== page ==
How to Run Web Applications Seamlessly on Ubuntu

WebRunner has been replaced with Mozilla Prism. New post is available.

Web applications, or web apps, have become very popular due to the ubiquity of web browsers and fast internet connections. The disadvantage of web apps is they run in a web browser, which means that they’re not integrated into your desktop. Web apps don’t look like normal offline apps, and the web browser’s interface can distract from the application running it it.

Mozilla is addressing these problems with a new web browser, similar to Firefox, called WebRunner. WebRunner is designed exclusively for running web apps. Its main feature is the lack of the traditional web browser interface. With WebRunner, you can launch and use web apps like normal computer applications.

Take a look at Google Docs, a word processor web app, running in WebRunner:

WebRunner and Google Docs

WebRunner provides a couple advantages over a normal browser for running web apps:

Interested in trying WebRunner? It’s is cross-platform, and runs on Linux, Windows, and OS X. Now I will explain setting it up in Ubuntu, but this process should work in most Linux distributions.

  1. Start by downloading the latest version of WebRunner for Linux from Mozilla.

  2. Double click on the downloaded archive to open it in Archive Manager.

  3. Extract the webrunner directory to the location you want to run it from. You may want to put it in /opt (optional application software packages). Doing this requires root privileges, open a privileged nautilus file browser by running sudo nautilus in a terminal. Then you can paste the directory into /opt.

  4. Test out WebRunner by running it. Assuming you installed it to /opt, use this command:


    You should see the Welcome to WebRunner page open, it has been successfully installed.
    WebRunner Welcome

  5. To run a web app, use the uri option on the terminal like this (but change the directory if you did not put WebRunner in /opt):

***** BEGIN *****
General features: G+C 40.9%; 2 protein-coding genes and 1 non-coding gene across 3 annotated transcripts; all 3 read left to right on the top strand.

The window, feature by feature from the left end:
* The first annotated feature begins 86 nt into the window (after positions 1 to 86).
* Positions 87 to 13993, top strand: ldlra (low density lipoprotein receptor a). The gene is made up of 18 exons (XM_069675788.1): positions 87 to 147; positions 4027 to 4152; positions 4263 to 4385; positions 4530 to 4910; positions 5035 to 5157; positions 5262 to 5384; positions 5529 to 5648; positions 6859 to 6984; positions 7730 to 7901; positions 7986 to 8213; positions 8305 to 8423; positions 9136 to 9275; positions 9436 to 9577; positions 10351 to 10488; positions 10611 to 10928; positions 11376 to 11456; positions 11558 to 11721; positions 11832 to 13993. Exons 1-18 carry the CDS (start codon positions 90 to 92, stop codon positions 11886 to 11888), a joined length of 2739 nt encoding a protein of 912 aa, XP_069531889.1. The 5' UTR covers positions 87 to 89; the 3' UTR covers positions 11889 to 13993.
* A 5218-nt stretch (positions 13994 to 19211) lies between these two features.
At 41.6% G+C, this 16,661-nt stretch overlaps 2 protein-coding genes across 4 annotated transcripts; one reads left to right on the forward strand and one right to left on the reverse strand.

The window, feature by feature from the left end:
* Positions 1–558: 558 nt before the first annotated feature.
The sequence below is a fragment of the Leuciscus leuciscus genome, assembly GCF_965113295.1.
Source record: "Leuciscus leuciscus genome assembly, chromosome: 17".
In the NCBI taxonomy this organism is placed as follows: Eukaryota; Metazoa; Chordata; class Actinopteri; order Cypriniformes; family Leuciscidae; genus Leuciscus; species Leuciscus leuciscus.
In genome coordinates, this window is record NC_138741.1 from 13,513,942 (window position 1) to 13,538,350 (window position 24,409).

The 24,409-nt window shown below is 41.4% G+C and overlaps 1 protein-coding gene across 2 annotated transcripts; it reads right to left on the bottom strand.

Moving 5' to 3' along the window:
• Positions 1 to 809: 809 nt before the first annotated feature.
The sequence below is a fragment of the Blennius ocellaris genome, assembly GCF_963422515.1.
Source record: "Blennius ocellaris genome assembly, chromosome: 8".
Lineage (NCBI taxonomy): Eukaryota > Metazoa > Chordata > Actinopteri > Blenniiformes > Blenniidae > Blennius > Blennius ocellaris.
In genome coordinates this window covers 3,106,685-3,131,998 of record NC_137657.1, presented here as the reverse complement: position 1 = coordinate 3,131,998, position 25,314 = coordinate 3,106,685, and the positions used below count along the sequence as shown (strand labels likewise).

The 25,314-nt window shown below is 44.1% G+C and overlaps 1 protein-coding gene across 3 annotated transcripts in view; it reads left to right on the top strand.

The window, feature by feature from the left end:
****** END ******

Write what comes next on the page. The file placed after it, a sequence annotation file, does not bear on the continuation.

/opt/webrunner/webrunner -uri

    You can specify any address to run as an web app.

I would recommend creating menu entries for launching web applications. To create a menu entry, open the Main Menu editor in System->Preferences. Select the menu you want to place the new item in and click the New Item button. Choose the name, and enter the WebRunner command that you want executed when you run the item.

WebRunner Menu Item for Google Docs

Now you can run your favorite web apps integrated and seamlessly on your Ubuntu desktop. Thanks to Mozilla for such a cool platform for running web apps.

Archived Comments


Great idea !!
Thanks Tom for posting this !


Thanks for posting this Tom. I’ve been playing around with WebRunner 0.7 as I really like the idea of making Web Applications first class citizens on the desktop.

I’ve noticed some performance issues compared to Firefox though. Namely, WebRunner takes a lot longer to start-up compared to Firefox and the page rendering seems a bit off too.

Have you noticed anything similar?


I have had no performance issues with WebRunner, it starts much faster than Firefox. Page rendering seems to be the same as Firefox, but I have not tested it on a lot of sites yet.


That looks great. I will have to give it a try. Nothing I hate more than having Firefox crash while I have docs open and Stumbling at the same time.


Thanks for the explanations :)

I can’t get it to run without sudo, though, which is a problem, because I can’t click links. I’ve put the whole webrunner folder as 777, I’ve changed the owner from root to user, and I still get an error message: “Could not initialize the application’s security component.”

Any suggestions?


The only other thing I can think of would be to try installing and running WebRunner from your home folder.


That didn’t work, but then I discovered that there was also a hidden webrunner folder, and changing its chmod to 777 did the trick :)

Isaac Geronimo

Very cool! I used to mess around with “HTA” (“HTML Applications”) back when I used Windows, so this is kind of neat to me. I’m wondering how it will seem if one were to navigate away from one of these “Web application” sites, but then again, if one sees a Web mail application in the task list and there isn’t an address bar, they’ll probably be inclined to go ahead and use it simply as a mail application. I’m looking forward to experimenting with it, thanks!

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